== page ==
Secretary Janet Yellen of the United States Treasury has been attempting to persuade the Finance Minister of Ireland, Paschal Donohoe, to join the worldwide deal related to tax rates. According to the United States Treasury, the tax deal offers countries a rare opportunity to prevent multinational companies from cutting costs by giving their workers minimum wage.
Due to growing competition between companies, states, and countries, many companies are trying to outdo their rivals by reducing costs. To control the rate of expenditure, companies have been compromising on the type of work environment available to employees, the total wages that workers are given, and even the standard of quality.
The United States and a major portion of the European Union hope to do away with such working conditions by establishing a global tax rate among all companies. However, Ireland has opposed this initiative.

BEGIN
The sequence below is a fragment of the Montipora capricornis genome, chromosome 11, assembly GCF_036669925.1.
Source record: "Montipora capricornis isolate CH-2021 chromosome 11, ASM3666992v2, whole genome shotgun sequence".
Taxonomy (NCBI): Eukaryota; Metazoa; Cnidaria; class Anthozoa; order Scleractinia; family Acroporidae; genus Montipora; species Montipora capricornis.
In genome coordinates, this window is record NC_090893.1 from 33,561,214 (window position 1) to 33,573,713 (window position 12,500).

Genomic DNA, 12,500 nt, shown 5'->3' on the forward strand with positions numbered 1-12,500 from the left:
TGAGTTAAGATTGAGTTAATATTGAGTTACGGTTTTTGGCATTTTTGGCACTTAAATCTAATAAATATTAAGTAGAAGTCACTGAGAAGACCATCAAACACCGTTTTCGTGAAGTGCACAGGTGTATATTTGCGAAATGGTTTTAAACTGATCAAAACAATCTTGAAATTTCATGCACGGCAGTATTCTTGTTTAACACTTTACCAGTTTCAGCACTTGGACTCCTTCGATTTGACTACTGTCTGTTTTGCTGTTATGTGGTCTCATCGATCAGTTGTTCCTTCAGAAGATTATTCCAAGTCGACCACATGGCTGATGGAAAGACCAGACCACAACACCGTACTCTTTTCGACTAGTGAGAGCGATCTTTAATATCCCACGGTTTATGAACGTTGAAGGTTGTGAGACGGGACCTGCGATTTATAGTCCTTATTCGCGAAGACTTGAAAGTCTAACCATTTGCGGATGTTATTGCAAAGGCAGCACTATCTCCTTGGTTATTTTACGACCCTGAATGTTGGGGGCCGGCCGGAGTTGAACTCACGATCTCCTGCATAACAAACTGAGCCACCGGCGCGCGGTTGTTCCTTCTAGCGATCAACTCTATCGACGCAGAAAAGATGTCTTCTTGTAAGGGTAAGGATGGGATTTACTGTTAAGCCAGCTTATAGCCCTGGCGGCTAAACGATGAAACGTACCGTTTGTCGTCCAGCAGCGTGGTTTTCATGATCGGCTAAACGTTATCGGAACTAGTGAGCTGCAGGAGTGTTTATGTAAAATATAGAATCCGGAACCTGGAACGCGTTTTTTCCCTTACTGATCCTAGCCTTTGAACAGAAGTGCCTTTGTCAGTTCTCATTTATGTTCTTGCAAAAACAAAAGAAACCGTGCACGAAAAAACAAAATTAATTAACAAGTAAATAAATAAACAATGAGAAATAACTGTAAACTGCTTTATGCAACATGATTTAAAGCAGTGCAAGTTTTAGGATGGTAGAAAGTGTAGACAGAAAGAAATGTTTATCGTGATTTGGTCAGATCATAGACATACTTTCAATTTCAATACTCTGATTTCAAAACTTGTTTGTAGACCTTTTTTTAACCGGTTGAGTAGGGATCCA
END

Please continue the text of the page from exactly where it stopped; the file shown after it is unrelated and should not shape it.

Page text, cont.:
The method of taxation in Ireland allows global companies to pay taxes only to the Irish government without having to pay taxes to other countries. Due to the low taxation rate, the set-up benefits companies and the people of Ireland as it creates jobs.
Currently, countries are working towards a global tax rate of at least 15%. This number is much higher than Ireland’s current tax rate. Ireland is known to be a paradise for multinational companies due to its low corporate tax rates. Presently, the tax rate of Ireland is a low of 12.5%.
Despite repeated requests and prompting from the United States and other countries of the European Union, the Irish Finance Minister has steadily resisted joining the tax deal. Donohoe was reported to have said that Ireland was not yet ready to join the tax deal under the Organization for Economic Cooperation and Development (OECD).